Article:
Most adolescents suffer mild to moderate acne which generally responds to medical treatments and heals without leaving permanent marks (scars).
However, there is a significant percentage who suffer a more severe form of acne called nodulo-cystic acne where, as the name implies, pus-filled cysts and nodules (hard lumps) develop under the skin and which leave behind various types of scars after healing.
Early scars are red lumps and bumps which lose their red inflamed appearance after many months but then contract and cause different types of indentations. Further, in olive coloured skin the scars may also leave behind pigmentation spots which may make the acne appear worse than it is. The good thing is that these pigmentations resolve in time although they may take many months to do so.
Acne scars are described according to their appearances.
Box scars – shallow to moderately depressed scars with well defined edges and are more likely to be found on the cheeks and temples.
Ice-pick scars – as the name suggests these are sharp pointy deeper scars which look as though they were created with an ice-pick. These tend to be commoner on the cheeks and around the mouth.
Rolling scars – these scars are caused by thinning of the skin allowing it to become attached to the tissues below and creating broad indentations.
Thickened (keloid) scars – tend to be found on the jawline, neck, backs and chest, and are thickened or “over-healed” scars.
There are many treatments available and often a combination of treatments will be required to give the best results. A consultation is necessary to assess the skin type (not all skin types may have all treatments), the type of scarring (different types of scars require their specific treatments), to discuss the types of treatments available and what down time if any will be required for some of these treatments.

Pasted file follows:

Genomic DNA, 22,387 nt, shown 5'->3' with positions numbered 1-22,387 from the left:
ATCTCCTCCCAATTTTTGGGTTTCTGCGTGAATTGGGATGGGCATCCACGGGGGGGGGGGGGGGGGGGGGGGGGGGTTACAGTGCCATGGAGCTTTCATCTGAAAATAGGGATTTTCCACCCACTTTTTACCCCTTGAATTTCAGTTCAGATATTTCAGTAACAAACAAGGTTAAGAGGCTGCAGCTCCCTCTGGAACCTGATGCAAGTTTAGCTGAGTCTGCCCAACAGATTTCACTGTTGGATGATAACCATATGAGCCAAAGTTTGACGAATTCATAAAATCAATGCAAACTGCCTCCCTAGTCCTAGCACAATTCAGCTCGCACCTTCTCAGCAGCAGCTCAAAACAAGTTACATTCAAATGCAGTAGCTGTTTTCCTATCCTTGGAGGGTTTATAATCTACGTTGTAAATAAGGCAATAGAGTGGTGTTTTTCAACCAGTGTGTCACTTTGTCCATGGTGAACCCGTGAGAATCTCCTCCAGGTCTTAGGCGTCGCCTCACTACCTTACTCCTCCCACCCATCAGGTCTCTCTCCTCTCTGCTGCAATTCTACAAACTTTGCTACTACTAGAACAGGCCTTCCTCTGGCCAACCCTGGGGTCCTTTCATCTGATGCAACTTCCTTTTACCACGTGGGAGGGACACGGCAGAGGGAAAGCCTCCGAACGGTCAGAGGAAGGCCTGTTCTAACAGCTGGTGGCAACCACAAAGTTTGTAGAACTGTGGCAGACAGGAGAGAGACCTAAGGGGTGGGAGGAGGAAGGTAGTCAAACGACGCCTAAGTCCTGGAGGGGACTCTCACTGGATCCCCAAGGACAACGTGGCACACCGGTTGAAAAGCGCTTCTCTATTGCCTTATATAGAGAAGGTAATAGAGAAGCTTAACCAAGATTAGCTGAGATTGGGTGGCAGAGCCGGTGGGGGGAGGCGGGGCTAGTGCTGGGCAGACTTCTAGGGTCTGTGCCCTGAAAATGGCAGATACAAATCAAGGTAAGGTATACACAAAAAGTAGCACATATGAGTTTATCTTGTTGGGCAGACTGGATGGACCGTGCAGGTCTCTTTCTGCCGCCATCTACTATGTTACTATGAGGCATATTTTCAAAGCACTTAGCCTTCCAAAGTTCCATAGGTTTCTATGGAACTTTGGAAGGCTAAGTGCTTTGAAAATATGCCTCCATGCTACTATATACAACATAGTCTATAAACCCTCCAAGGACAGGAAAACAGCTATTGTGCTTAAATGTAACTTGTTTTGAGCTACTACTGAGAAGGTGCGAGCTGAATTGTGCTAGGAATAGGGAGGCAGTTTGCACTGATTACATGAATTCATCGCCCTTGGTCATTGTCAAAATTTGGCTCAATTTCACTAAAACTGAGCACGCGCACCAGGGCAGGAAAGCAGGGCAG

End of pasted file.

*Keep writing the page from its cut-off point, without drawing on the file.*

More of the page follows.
Treatments include deep peels, fillers (particularly for the rolling scars), cortisone injections (for the hard raised keloid scarring to soften, shrink and flatten them), Radio Frequency (RF) needling devices (particularly for early acne scarring, rolling scars and darker skin types), hand held pen-type skin needling devices (these break down the scar tissue and stimulates new collagen production to fill the hollow scars), and laser resurfacing treatments which may be fully ablative or fractional. Vascular lasers are useful to reduce the redness of scars and make them less noticeable. Finally, sometime a minor surgical procedure such as punch excisions to remove very deep ice-pick scars, and subscision to elevate rolling or box scars that are attached to the tissue below are very useful before other treatments such as laser or needling are used.
Scars can be treated very effectively with big improvements possible, and many scars may be removed altogether but the degree of improvement will depend on the type of scarring and the skin colour of the patient. However, it is unrealistic to expect that all scarring will disappear leaving no residual marks in the affected area.
Most patients are very pleased with their outcomes.
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